Osteomyelitis is an inflammation or swelling of bone tissue that is usually the result of an infection. The condition can affect all populations, but is more common in infants, children, and older adults. Populations at increased risk include individuals with weakened immune systems, recent trauma, or diabetes.
Osteomyelitis can have a sudden onset, a slow to mild onset, or may be a chronic problem, depending on the source of the infection.
Symptoms of osteomyelitis vary, depending on the cause and if it is a rapid or slow onset of infection. They may also resemble other medical conditions or problems. The most common symptoms of osteomyelitis include:
The goal for treatment of osteomyelitis is to cure the infection and minimize any long-term complications.
At UT Southwestern Medical Center, our physicians may recommend a combination of the following treatment options:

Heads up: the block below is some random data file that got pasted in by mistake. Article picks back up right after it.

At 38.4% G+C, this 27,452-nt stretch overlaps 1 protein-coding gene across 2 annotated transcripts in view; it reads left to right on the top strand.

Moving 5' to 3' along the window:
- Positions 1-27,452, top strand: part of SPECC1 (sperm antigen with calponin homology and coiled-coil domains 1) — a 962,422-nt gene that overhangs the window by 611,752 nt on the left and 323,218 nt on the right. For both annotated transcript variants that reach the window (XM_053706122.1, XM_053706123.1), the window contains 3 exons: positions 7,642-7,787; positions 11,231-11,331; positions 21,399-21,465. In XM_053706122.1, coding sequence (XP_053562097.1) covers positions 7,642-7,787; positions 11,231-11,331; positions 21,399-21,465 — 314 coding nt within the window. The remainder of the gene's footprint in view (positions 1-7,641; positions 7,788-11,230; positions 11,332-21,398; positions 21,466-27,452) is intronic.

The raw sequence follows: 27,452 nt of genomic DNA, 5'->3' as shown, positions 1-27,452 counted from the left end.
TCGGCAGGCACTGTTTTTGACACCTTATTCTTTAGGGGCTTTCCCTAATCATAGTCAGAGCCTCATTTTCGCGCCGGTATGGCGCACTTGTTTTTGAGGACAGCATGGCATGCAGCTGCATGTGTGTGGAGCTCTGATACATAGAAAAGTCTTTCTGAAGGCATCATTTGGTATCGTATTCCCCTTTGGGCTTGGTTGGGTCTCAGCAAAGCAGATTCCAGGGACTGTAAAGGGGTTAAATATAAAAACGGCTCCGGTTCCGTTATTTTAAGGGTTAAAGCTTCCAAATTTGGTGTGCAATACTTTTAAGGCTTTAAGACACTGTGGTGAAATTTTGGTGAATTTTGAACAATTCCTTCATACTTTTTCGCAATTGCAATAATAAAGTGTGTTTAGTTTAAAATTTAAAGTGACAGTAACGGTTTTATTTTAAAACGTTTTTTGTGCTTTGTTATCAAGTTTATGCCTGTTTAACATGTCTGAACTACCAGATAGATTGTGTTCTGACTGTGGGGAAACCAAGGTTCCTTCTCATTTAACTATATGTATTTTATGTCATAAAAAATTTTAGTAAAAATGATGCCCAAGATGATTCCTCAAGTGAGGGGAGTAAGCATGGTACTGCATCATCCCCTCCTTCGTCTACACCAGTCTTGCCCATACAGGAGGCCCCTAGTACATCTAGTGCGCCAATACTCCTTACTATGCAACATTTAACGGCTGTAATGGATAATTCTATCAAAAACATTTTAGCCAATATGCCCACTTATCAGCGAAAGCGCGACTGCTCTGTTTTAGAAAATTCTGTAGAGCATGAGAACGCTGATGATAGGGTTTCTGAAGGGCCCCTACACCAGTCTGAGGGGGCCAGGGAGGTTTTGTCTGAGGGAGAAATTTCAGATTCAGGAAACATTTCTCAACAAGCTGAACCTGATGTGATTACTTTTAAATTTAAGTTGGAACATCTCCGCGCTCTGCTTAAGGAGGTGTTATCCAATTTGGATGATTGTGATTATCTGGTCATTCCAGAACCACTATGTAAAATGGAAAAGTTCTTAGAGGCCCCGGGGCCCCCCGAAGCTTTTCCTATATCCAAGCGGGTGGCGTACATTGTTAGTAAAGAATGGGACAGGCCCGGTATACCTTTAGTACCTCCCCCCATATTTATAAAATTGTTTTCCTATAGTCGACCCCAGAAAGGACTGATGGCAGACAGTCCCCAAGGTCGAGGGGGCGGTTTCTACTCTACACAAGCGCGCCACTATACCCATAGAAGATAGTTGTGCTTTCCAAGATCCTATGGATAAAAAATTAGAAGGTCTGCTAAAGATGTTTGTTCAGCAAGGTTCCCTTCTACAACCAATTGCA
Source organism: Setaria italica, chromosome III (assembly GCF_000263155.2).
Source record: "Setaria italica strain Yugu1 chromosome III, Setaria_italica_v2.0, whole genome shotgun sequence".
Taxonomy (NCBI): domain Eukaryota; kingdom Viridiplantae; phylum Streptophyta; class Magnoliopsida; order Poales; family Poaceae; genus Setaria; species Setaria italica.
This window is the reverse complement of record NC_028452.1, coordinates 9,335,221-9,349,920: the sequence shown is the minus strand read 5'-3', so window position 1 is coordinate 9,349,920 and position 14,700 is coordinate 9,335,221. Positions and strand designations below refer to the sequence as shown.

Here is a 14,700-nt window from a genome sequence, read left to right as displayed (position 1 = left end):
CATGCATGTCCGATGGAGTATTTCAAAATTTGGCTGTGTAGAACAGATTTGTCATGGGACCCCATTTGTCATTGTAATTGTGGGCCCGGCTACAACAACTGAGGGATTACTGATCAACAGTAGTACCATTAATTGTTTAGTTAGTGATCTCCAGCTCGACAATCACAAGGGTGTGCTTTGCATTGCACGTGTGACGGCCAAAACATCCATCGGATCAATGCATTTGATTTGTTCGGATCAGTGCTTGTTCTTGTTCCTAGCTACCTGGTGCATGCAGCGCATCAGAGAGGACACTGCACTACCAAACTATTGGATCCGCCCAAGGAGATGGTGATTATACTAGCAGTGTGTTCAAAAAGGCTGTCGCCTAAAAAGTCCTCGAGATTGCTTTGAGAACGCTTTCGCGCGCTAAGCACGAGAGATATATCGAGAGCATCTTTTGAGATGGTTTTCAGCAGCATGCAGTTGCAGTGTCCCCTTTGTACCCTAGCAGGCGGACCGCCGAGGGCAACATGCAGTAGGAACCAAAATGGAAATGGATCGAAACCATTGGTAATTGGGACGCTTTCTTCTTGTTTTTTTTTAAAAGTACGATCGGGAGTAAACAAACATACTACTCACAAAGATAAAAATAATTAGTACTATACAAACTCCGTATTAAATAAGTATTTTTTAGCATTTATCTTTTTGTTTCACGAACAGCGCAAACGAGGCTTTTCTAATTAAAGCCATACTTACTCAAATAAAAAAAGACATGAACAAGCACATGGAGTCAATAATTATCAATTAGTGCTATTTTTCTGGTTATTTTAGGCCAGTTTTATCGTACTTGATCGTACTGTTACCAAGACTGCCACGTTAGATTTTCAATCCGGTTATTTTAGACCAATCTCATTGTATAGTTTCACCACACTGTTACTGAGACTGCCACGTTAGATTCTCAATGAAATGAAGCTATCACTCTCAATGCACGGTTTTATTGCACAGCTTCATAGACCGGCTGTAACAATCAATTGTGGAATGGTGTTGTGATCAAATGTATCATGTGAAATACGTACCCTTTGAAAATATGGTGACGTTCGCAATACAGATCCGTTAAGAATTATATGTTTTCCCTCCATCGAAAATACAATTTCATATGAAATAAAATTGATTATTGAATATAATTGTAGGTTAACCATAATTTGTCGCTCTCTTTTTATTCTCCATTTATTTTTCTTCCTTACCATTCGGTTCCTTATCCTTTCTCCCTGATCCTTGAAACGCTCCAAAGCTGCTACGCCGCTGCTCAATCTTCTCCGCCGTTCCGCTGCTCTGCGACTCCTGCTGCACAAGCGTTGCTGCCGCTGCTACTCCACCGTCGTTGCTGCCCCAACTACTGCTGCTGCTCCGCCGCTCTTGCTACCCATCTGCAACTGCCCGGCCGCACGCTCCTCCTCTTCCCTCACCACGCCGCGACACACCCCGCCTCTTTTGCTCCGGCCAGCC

In some cases, surgical intervention may be necessary to drain infectious fluid, or to remove damaged tissue and bone.
Acute osteomyelitis, a bone infection that predominantly occurs in children, is usually caused by the staph bacteria. Treatment has traditionally been straightforward because most S. aureus bacteria can be killed with existing antibiotics.
Recently, however, more children with osteomyelitis have been developing the more severe, antibiotic-resistant, community-associated MRSA, resulting in more complications and prolonged antibiotic therapy and hospital stays.
Our infectious disease specialists say osteomyelitis might be more common in children because kids tend to be more accident-prone. Most commonly, the bones get infected when bacteria reach the bone through the blood supply. It is thought that minor trauma to the bone facilitates the start of the infection.